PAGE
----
What Those Codes on Your Produce *Really* Mean

A nutrition pro decodes the little stickers you see on your favorite fruits and veggies.

Hand holding an avocado
Photo: Getty / d3sign

Attention, shoppers in Aisle 1: You can learn a lot about your purchase if you look a little closer.

Turns out, those little coded stickers on your banana can help you learn more about your fruit: "A 4-digit code means conventionally grown, while a 5-digit one starting with 9 means organic and a 5-digit code starting with 8 means genetically modified," says Dan Vaché, a supply chain consultant and former vice president of the International Fresh Produce Association.

Type of food, size, growing method and species are often all related to a produce PLU code, the specific name for these informative strings of numbers. Since the early 1990s, most grocery stores and food retailers have voluntarily used PLU codes to speed up checkout times and track stock.

"The numbers are assigned by the International Federation for Produce Standards, and while they are not intended to convey information to consumers, if one is interested, the data is there. These codes really are meant to be tools for accurate pricing at the cash register, inventory control and category management," says Tamika D. Sims, Ph.D., the Atlanta, Georgia-based senior director of food technology communications at the International Food Information Council.

If you're one of the nearly 50% of shoppers who regularly use self-checkout kiosks, you can utilize the convenience factor of PLU codes to speed up your checkout time too. Rather than typing in the fruit or vegetable's name and finding it in the gallery, simply press "Key in Code," enter that four- or five-digit number, weigh or enter the number of produce items and you're all set.

So What's the Deal with Organic vs. Conventional Produce?

Since very few fresh produce items sold today are genetically modified (meaning they've been bred using genetic technology), the big difference noted by the PLU codes is whether the food is grown conventionally or organically.

  • Organic produce is grown with natural fertilizers, such as manure or compost, and relies on natural biological or mechanical weed control. Its soil must have been free of prohibited products for three years before gaining organic certification from the United States Department of Agriculture. All organic items are non-GMO.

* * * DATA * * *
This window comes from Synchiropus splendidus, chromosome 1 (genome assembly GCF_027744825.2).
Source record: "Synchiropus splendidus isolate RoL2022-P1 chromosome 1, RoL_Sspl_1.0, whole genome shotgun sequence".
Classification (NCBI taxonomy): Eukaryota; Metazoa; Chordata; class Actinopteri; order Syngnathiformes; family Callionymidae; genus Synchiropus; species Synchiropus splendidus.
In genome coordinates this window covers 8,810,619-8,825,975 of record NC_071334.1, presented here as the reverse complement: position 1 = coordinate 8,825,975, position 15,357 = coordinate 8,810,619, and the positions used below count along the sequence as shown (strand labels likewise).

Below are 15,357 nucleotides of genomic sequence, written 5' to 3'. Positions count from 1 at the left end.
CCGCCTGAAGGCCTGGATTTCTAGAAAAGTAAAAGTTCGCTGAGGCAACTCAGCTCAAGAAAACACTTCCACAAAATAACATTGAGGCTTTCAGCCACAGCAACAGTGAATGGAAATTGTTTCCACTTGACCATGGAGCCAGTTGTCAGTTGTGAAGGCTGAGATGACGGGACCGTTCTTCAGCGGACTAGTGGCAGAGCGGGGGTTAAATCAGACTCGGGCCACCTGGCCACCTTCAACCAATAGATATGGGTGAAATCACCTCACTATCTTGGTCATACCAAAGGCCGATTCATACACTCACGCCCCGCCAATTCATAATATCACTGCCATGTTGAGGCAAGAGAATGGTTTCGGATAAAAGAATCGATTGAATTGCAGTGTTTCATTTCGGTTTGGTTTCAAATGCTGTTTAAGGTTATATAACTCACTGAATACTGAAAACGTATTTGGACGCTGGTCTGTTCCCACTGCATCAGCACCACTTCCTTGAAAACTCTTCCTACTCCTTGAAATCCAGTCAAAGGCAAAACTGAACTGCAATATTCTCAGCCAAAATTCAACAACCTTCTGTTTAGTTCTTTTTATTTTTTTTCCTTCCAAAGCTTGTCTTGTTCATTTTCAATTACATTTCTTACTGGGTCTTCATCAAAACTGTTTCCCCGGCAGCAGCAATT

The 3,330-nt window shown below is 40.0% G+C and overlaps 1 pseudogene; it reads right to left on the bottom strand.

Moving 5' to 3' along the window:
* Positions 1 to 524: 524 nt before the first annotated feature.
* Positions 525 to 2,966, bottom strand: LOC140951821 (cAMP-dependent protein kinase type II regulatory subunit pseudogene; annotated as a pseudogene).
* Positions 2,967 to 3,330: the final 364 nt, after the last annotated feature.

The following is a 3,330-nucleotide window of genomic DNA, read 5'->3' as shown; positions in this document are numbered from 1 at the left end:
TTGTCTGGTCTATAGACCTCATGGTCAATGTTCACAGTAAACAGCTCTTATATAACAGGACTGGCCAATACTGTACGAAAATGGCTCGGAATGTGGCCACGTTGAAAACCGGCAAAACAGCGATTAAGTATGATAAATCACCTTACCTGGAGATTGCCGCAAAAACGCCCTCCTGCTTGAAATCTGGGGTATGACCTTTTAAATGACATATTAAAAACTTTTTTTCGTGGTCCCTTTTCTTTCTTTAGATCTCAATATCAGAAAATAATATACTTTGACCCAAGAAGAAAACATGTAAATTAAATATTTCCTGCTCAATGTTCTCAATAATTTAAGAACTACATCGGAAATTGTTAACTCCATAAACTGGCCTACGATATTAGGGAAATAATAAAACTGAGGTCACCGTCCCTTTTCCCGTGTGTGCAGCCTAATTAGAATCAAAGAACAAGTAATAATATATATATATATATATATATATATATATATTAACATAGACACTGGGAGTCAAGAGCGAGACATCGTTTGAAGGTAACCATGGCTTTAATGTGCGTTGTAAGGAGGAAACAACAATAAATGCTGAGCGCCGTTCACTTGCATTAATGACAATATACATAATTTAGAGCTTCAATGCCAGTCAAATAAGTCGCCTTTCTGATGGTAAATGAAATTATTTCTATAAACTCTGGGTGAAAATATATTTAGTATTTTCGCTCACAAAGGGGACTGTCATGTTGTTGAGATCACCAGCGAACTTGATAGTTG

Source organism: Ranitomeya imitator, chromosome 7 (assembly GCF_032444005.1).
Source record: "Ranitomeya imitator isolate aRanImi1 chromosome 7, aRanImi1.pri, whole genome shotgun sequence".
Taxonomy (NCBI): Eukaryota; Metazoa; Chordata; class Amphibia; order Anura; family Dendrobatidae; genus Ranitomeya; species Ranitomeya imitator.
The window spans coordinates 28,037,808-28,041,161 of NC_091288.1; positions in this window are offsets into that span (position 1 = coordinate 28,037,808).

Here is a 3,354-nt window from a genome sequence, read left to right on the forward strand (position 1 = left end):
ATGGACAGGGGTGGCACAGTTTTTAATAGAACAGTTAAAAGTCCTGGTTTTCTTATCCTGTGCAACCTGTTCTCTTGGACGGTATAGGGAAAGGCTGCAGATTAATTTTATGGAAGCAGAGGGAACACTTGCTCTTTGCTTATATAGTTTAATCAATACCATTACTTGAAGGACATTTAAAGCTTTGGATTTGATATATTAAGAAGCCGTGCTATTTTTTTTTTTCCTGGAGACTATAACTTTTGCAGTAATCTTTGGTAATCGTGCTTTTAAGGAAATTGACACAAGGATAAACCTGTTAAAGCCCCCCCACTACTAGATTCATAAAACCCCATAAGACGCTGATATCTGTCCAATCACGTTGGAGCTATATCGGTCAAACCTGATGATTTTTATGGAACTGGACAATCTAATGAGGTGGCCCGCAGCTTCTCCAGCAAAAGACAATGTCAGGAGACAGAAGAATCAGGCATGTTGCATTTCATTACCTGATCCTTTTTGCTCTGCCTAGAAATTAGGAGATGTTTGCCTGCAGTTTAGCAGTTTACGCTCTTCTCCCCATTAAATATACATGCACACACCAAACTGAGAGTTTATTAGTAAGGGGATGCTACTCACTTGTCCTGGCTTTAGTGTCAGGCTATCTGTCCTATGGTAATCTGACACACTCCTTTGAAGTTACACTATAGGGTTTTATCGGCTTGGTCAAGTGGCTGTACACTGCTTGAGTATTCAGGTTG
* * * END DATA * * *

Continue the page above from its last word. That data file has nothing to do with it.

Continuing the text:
• Conventional produce can be grown with the help of synthetic fertilizers and pesticides to combat potential diseases and boost growth.

Sims and her team at IFIC unpeeled the market to find out how Americans feel about the difference between the two in their 2019 Food and Health Survey. They focused purely on nutrition—not the environmental impacts (the latter of which, the United Nations notes, can be mitigated quite a bit by choosing organic over conventional).

"Approximately 15% of Americans claimed that in the past 10 years they have changed their diet by eating more fruits and vegetables. Still, many Americans still don't consume the daily recommended amount of fruits and vegetables, so I think it's a public health disservice to encourage people to eat only organic produce," says Sims.

The bottom line, Sims concludes, is that there are no demonstrable nutritional or safety differences between organically or conventionally grown produce. A 2019 review of studies published in Nutrients found that organic produce doesn't have a nutritional advantage over conventional produce (particularly as far as macronutrients go), and that "the current evidence base does not allow a definitive statement on the long-term health benefits of organic dietary intake."

"The list of pesticides that can be used for organic produce is different than for conventional, but they're all made up of federally regulated compounds that are designed to kill or repel insects and other pests. People should focus more on eating enough fruits and vegetables and less on how they are grown," says Sims.

So go ahead and grab that four-digit plum.

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